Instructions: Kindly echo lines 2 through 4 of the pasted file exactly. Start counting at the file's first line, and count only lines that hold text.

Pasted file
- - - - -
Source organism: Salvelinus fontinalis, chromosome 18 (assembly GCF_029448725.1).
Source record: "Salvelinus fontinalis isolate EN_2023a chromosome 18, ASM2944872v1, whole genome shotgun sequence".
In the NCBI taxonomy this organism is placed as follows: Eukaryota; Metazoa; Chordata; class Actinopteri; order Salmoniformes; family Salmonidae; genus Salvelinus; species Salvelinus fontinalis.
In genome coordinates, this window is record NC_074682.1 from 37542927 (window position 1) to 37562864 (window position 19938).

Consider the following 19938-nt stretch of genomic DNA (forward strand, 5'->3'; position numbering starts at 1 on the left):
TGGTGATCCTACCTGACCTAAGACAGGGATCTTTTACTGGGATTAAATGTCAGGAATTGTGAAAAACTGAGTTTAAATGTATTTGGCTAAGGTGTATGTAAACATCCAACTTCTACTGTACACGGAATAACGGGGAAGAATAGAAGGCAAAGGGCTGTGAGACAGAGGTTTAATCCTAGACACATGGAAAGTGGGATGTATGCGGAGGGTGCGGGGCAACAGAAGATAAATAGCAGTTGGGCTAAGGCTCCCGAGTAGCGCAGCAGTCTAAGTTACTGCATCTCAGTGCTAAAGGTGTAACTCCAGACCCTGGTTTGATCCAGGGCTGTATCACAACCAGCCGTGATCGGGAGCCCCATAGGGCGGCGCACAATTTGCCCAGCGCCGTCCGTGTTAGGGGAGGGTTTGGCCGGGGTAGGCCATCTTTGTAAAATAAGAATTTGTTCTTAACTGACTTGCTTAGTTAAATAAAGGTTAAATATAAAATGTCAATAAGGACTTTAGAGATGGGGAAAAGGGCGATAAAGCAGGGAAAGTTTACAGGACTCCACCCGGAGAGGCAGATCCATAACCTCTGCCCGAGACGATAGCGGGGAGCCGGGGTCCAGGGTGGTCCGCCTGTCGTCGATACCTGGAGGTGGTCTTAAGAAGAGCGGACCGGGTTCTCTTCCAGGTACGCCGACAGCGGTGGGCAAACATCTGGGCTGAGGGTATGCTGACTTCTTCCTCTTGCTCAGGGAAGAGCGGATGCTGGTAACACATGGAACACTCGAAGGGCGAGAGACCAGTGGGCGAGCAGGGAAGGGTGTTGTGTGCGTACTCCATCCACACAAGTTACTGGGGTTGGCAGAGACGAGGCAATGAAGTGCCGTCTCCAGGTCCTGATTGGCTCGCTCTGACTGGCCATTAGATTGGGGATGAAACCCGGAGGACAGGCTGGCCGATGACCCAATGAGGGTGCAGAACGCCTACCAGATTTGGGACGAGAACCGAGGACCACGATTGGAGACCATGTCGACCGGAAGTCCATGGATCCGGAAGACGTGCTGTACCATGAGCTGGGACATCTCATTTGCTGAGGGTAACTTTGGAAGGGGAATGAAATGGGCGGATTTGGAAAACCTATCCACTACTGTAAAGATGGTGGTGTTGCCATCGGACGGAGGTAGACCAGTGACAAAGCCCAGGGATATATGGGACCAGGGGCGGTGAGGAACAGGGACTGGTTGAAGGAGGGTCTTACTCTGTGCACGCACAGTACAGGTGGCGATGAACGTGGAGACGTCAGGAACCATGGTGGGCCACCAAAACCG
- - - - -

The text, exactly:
Source record: "Salvelinus fontinalis isolate EN_2023a chromosome 18, ASM2944872v1, whole genome shotgun sequence".
In the NCBI taxonomy this organism is placed as follows: Eukaryota; Metazoa; Chordata; class Actinopteri; order Salmoniformes; family Salmonidae; genus Salvelinus; species Salvelinus fontinalis.
In genome coordinates, this window is record NC_074682.1 from 37542927 (window position 1) to 37562864 (window position 19938).